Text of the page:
NOCIRC of Houston - Making a safer world for children
Circumcision Information Summary

What You Need to Know

  • No national or international medical association recommends routine circumcision.
  • Only the USA circumcises the majority of newborn boys without medical or religious reason.
  • Medicalized circumcision began during the 1800s to prevent masturbation, which was believed to cause disease.
  • Today's parents are learning that the foreskin is a normal, protective, functioning organ.
  • Today's parents realize circumcision harms and has unnecessary risks.
  • Circumcision denies a male's right to genital integrity and choice for his own body.

The Facts Behind Circumcision

Newborn male circumcision is the most common surgical procedure performed in the U.S. It's a common misconception that there are tangible to male circumcision, but the truth is no medical society in the world recommends it. This invasive procedure carries serious risks, including infection, hemorrhage, surgical mishap, and death, as well many ethical considerations.

Yet, despite these risks, the Centers for Disease Control (CDC) and the Academy of Pediatrics () are developing public health recommendations that could mislead more parents into agreeing to circumcision for their newborn baby boys. Intact America is demanding that these organizations issue a truthful statement on the risks and harms of newborn male circumcision.

Check out our myths & facts section and get the facts behind circumcision!

Please read these facts before making a circumcision decision

  1. Worldwide prevalence: Over 80% of the world's males are intact. Most circumcised males are Muslims. No national medical organization in the world recommends routine circumcision of male infants. (See Circumcision Policies in English-Speaking Countries.)
  2. Pain: According to a comprehensive study, newborn responses to pain are "similar to but greater than those observed in adult subjects." Circumcision is extremely painful and traumatic. Some infants do not cry because they go into traumatic shock from the overwhelming pain of the surgery. No experimental anesthetic has been found to be safe and effective in preventing circumcision pain in infants. (See Infant Responses to Circumcision.)
  3. Behavioral response: Various studies have found that short-term effects of circumcision include changed sleep patterns, activity level, and mother-infant interaction, more irritability, and disruptions in feeding and bonding. Long-term effects have not been studied. Changes in pain response have been demonstrated at six months of age. (See Infant Responses to Circumcision.)
  4. Circumcision risks: The rate of complications occurring in the hospital and during the first year has been documented as high as 38% and includes hemorrhage, infection, surgical injury, and in rare cases, death.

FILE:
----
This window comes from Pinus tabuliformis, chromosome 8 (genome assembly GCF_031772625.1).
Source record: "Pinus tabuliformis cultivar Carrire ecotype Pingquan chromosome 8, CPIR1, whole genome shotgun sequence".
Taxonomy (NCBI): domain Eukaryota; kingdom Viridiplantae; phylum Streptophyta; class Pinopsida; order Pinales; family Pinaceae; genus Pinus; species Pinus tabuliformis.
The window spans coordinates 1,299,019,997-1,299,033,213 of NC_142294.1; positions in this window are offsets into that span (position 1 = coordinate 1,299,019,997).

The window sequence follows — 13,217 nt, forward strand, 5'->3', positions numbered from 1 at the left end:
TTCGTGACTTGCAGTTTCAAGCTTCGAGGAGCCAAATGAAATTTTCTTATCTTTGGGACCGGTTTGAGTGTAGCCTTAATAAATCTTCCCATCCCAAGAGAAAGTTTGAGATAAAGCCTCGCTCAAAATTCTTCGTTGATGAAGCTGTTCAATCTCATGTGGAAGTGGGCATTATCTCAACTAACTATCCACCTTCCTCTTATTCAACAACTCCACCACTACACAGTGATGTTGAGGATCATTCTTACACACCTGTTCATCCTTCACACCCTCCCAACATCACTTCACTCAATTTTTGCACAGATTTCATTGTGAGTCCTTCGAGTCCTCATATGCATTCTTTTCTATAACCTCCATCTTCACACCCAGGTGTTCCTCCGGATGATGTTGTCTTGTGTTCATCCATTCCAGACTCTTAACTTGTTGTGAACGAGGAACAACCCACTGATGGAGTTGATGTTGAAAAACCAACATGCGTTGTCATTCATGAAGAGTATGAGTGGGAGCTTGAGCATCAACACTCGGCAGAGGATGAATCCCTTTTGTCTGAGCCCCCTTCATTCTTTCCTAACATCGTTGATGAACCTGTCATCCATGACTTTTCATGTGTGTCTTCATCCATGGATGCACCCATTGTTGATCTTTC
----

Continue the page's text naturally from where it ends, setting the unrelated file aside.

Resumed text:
5. Cleanliness: The American Academy of Pediatrics (AAP) says that "there is little evidence to affirm the association between circumcision status and optimal penile hygiene." "The uncircumcised penis is easy to keep clean. . . . Caring for your son's uncircumcised penis requires no special action. . . . Foreskin retraction should never be forced."
  6. Sexually transmitted diseases: According to the AAP, "Evidence regarding the relationship of circumcision to sexually transmitted diseases in general is complex and conflicting. . . . Behavioral factors appear to be far more important risk factors." (See Explaining Claims of Medical Benefits.)
  7. Matching friends: The 2009 national circumcision rate is 32.5%, less than 25% in some states. Though past circumcision rates were higher, there is no documented emotional harm to intact boys. To the contrary, there are growing reports from men who have disliked being circumcised since they were boys, even though they were in the majority.
  8. Adult circumcision: The medical need for circumcision in adults is as low as 6 in 100,000. Adults, unlike infants, receive anesthetics.
  9. Foreskin function and size: The foreskin protects the head of the penis, enhances sexual pleasure, and facilitates intercourse. Men circumcised as adults report a significant loss of sensitivity. Men who have restored their foreskin report much increased sensitivity and sexual pleasure. The foreskin on the average adult male is about 12 of highly erogenous tissue.
  10. Jewish circumcision: A growing number of American Jews are not circumcising their sons. Circumcision among Jews in Europe, South America, and Israel also is not universal.
  11. American origin: Routine infant circumcision started in the U.S. in the 1870s when it was promoted as a preventive cure for masturbation.
  12. Male attitude: Male satisfaction with circumcision depends on lack of knowledge about circumcision. The more men know, the more likely they are to be dissatisfied. They wish they had a choice.
  13. Professional Protest: Some aware doctors and nurses refuse to perform or assist with circumcisions because of ethical considerations. (See Circumcision, Ethics, and Medicine.)